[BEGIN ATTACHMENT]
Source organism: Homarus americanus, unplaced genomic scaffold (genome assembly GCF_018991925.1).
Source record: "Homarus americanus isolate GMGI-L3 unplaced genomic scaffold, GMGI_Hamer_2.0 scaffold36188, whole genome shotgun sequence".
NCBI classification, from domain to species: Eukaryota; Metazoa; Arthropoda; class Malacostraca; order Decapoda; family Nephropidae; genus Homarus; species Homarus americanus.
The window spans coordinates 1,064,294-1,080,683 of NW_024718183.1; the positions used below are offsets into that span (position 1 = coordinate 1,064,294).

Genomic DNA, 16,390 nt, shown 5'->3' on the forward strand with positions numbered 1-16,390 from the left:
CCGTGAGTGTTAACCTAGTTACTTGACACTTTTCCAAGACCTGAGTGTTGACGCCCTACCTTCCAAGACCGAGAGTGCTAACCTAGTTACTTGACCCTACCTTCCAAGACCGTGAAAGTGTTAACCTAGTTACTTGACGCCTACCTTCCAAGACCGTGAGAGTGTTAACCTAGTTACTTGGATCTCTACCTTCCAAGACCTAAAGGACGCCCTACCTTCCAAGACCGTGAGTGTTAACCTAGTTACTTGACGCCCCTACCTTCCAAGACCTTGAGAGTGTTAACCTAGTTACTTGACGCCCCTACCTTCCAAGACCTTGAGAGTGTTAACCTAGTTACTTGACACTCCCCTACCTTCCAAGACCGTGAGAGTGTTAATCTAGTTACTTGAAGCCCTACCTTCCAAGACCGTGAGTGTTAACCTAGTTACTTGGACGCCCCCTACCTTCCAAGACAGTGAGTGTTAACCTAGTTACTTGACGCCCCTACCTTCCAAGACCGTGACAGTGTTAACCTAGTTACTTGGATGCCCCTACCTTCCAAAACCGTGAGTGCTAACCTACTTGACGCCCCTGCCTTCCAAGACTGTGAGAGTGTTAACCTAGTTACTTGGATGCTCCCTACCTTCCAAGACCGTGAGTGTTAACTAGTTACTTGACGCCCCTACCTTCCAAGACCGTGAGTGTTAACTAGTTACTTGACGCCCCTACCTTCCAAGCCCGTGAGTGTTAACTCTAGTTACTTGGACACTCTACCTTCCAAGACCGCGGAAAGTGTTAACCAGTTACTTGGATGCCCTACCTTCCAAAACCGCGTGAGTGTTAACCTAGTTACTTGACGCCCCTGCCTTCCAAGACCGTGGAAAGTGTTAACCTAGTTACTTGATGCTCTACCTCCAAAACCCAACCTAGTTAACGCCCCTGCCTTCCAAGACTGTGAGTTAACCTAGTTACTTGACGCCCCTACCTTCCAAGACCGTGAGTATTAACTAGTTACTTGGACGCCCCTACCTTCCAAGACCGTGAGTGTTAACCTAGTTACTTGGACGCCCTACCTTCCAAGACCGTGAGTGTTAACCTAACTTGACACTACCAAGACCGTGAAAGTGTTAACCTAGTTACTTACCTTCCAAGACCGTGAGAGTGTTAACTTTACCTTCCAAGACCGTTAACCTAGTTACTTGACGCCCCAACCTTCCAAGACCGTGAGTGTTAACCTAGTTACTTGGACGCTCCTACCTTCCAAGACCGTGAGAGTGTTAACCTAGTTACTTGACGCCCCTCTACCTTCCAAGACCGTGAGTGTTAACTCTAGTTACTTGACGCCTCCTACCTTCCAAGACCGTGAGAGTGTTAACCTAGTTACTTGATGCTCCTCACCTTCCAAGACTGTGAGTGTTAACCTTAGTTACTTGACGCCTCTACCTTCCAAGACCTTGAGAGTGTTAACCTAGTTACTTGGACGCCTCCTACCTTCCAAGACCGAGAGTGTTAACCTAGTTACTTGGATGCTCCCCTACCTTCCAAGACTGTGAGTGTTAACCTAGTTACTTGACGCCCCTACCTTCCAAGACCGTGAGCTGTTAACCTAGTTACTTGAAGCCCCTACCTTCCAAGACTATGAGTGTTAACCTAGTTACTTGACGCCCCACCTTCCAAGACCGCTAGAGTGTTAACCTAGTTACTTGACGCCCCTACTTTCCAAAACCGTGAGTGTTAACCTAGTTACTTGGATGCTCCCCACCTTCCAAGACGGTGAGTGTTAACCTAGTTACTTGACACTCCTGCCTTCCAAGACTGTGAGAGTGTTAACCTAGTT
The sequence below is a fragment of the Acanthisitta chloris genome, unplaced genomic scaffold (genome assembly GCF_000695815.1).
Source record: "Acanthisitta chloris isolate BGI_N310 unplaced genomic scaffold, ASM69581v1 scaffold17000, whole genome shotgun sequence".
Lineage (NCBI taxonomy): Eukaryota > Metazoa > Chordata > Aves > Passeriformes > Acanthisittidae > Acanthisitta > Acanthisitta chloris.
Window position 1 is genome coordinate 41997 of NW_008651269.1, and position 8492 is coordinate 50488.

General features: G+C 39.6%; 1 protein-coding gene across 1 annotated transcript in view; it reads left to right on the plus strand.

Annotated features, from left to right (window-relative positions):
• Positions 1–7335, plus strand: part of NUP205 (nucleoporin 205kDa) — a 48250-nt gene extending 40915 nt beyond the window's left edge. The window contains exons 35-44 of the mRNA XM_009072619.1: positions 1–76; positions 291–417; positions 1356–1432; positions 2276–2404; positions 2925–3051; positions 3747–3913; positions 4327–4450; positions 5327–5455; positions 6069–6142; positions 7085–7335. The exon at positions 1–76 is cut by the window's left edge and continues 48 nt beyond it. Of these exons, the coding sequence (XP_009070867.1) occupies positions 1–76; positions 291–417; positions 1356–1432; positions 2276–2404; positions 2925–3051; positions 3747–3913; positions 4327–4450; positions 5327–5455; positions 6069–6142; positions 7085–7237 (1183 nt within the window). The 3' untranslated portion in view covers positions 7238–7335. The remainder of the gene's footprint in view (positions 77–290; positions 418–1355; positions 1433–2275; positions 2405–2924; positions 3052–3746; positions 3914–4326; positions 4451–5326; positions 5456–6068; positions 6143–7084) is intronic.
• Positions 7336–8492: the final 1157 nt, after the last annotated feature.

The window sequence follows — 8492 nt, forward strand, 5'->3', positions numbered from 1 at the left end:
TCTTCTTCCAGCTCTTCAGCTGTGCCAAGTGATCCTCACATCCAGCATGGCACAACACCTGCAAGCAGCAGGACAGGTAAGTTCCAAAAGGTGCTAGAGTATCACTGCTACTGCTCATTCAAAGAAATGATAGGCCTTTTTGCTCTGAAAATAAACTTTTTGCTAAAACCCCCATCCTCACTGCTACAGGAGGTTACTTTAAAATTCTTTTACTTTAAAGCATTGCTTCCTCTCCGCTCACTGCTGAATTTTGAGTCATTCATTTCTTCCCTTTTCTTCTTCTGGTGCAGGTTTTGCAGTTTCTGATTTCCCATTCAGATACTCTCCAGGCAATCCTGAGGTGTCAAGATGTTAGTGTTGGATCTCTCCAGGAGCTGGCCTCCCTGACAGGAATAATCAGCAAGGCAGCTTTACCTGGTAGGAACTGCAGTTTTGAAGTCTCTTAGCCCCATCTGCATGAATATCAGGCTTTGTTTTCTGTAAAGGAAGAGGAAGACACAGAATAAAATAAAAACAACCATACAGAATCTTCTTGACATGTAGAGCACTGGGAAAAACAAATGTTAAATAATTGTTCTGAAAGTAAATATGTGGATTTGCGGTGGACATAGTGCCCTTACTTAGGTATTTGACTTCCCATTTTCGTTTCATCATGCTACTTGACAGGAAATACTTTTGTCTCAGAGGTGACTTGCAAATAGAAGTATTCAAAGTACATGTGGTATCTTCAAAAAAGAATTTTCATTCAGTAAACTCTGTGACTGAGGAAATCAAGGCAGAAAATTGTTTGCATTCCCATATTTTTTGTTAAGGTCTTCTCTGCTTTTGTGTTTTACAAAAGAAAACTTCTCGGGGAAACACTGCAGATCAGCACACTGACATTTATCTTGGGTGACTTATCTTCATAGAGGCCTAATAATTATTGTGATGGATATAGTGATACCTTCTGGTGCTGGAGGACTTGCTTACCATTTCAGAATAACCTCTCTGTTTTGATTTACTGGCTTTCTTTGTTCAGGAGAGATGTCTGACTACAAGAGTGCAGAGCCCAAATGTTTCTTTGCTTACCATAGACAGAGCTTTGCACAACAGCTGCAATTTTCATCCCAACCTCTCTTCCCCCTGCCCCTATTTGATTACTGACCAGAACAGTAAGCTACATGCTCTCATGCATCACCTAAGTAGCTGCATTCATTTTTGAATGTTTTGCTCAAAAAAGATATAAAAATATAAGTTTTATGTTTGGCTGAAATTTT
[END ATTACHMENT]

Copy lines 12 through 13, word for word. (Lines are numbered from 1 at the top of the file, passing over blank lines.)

Annotated features, from left to right (window-relative positions):
• Positions 1–7335, plus strand: part of NUP205 (nucleoporin 205kDa) — a 48250-nt gene extending 40915 nt beyond the window's left edge. The window contains exons 35-44 of the mRNA XM_009072619.1: positions 1–76; positions 291–417; positions 1356–1432; positions 2276–2404; positions 2925–3051; positions 3747–3913; positions 4327–4450; positions 5327–5455; positions 6069–6142; positions 7085–7335. The exon at positions 1–76 is cut by the window's left edge and continues 48 nt beyond it. Of these exons, the coding sequence (XP_009070867.1) occupies positions 1–76; positions 291–417; positions 1356–1432; positions 2276–2404; positions 2925–3051; positions 3747–3913; positions 4327–4450; positions 5327–5455; positions 6069–6142; positions 7085–7237 (1183 nt within the window). The 3' untranslated portion in view covers positions 7238–7335. The remainder of the gene's footprint in view (positions 77–290; positions 418–1355; positions 1433–2275; positions 2405–2924; positions 3052–3746; positions 3914–4326; positions 4451–5326; positions 5456–6068; positions 6143–7084) is intronic.